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Rectum / Anus

ailments and treatments

Treatments and solutions designed to bring you relief.

Rectum and Associated Diseases

The rectum is a component of the lower gastrointestinal tract.  It is a continuation of the sigmoid colon, and connects to the anus.  The rectum acts as a temporary storage site for feces.

Learn more about these common ailments:

Colorectal Polyps

A colorectal polyp is a polyp (fleshy growth) occurring on the lining of the colon or rectum.  Untreated colorectal polyps can develop into colorectal cancer.  Most polyps can be removed during colonoscopy, but some polyps require removal of the colon and/or rectum.

Colonoscopy

Colonoscopy is a test that allows your doctor to look at the inner lining of your large intestine (rectum and colon). A thin, flexible tube called a colonoscope is used to look at the colon. A colonoscopy helps find ulcers, colon polyps, tumors, and areas of inflammation or bleeding.

Sigmoidoscopy

During sigmoidoscopy, a doctor looks at part of the colon and the rectum. To do this, the doctor uses a thin, flexible, hollow, lighted tube called a sigmoidoscope that has a tiny video camera on the end. Because the scope is only about 2 feet long, the doctor is able to see the entire rectum but less than half of the colon with this exam.

Anoscopy

An anoscopy is an examination using a small, rigid, tubular instrument called an anoscope. This is inserted a few inches into the anus in order to evaluate problems of the anal canal.

CT

Quick and efficient imaging

A computerized tomography (CT) scan combines a series of X-ray images taken from different angles and uses computer processing to create cross-sectional images of the inside of your body. CT scan images provide more detailed information than plain X-rays do.

MRI

Magnetic Resonance Imaging

Magnetic resonance imaging of the body uses a powerful magnetic field, radio waves and a computer to produce detailed pictures of the inside of your body. It is used to help diagnose or monitor treatment for a variety of conditions.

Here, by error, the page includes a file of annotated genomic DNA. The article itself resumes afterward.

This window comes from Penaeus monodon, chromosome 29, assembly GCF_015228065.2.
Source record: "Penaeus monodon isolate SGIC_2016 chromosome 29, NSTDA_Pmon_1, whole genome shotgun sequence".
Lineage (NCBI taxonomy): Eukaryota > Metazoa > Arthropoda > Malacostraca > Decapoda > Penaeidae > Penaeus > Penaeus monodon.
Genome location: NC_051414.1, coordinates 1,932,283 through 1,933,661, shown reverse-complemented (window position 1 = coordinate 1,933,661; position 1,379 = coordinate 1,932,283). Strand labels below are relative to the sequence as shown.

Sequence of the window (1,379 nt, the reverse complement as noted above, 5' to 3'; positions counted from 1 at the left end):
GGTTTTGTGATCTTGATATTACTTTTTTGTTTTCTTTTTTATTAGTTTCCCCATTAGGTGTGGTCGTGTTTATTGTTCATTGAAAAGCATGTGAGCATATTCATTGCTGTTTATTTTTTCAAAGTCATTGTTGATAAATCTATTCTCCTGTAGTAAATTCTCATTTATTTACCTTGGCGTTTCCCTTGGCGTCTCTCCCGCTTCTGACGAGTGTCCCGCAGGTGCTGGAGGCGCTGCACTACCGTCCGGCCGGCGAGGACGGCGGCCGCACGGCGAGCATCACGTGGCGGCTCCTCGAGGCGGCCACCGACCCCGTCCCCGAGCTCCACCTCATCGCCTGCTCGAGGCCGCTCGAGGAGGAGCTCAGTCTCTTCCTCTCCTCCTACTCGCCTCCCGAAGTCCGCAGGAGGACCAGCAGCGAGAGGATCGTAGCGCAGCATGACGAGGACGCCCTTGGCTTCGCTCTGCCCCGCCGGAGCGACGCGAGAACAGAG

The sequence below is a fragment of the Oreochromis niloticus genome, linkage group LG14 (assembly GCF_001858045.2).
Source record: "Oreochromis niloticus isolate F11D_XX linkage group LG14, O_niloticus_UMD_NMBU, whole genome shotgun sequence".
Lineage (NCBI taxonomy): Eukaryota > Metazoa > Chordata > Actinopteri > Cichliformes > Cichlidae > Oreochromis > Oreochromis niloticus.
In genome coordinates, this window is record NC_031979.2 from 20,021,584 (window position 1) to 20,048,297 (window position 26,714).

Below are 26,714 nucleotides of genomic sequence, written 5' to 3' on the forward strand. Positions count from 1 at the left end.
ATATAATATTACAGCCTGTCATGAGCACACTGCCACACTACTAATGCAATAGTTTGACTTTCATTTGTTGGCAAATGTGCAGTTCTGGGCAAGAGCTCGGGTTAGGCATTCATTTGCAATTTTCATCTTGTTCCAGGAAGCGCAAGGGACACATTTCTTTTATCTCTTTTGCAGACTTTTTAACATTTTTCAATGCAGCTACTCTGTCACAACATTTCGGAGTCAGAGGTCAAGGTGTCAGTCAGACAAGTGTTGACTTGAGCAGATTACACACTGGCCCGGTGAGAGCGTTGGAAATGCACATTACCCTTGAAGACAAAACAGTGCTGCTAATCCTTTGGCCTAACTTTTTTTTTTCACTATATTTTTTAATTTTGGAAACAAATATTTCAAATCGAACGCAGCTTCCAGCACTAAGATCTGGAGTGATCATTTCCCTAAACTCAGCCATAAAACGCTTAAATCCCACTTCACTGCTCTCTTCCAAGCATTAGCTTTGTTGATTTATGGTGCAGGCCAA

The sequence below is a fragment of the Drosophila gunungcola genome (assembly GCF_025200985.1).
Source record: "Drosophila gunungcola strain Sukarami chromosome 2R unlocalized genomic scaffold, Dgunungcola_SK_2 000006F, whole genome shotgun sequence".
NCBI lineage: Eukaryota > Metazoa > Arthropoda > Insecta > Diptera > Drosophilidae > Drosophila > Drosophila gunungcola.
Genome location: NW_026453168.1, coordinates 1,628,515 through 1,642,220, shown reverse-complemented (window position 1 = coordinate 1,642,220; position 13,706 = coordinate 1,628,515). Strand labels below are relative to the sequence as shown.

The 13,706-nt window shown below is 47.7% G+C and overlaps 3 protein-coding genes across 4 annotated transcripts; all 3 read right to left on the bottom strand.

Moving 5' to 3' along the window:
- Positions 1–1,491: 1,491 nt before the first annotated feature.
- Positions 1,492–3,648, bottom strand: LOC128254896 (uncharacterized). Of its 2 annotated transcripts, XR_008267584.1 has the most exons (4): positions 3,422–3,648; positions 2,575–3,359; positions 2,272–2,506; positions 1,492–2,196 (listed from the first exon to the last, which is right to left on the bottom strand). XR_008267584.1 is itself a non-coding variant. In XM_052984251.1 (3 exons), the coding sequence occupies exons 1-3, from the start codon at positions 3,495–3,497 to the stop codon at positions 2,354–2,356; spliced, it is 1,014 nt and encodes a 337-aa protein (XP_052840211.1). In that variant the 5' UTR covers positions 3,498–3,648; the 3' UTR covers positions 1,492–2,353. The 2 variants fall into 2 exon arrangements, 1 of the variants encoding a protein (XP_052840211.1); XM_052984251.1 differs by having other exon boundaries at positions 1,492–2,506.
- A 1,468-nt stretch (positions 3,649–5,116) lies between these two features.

Laparoscopic Ventral Rectopexy

A short procedure, a new lease on life.

Ventral rectopexy has gained popularity in treating full-thickness rectal external and internal prolapse. The procedure has been shown to achieve acceptable anatomic results with low recurrence rates, few complications, and improvements of both constipation and fecal incontinence.

Perineal Rectosigmoidectomy

Rectal prolapse surgery through the area around the anus (perineum) is called perineal rectosigmoidectomy. During this procedure, the surgeon removes a portion of the rectum and colon and attaches the remaining rectum to the remaining colon without making any abdominal incisions.

Hemorrhoid Banding

During this brief and painless procedure, our physician specialist places a small rubber band around the tissue just above the hemorrhoid where there are very few pain-sensitive nerve endings. Unlike traditional banding techniques that use a metal-toothed clamp to grasp the tissue, we use a gentle suction device, reducing the risk of pain and bleeding.

Hemorrhoidectomy

A hemorrhoidectomy  is a surgical procedure to remove internal or external hemorrhoids that are extensive or severe. Surgical hemorrhoidectomy is the most effective treatment for hemorrhoids

Colonoscopy

Colonoscopy is a test that allows your doctor to look at the inner lining of your large intestine (rectum and colon). A thin, flexible tube called a colonoscope is used to look at the colon. A colonoscopy helps find ulcers, colon polyps, tumors, and areas of inflammation or bleeding.

Polypectomy

Colonic polypectomy is the removal of colorectal polyps in order to prevent them from turning cancerous. Gastrointestinal polyps can be removed endoscopically through colonoscopy or esophagogastroduodenoscopy, or surgically if the polyp is too large to be removed endoscopically.

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Northwest Institute for Digestive Surgery - The Digestive Health Experts.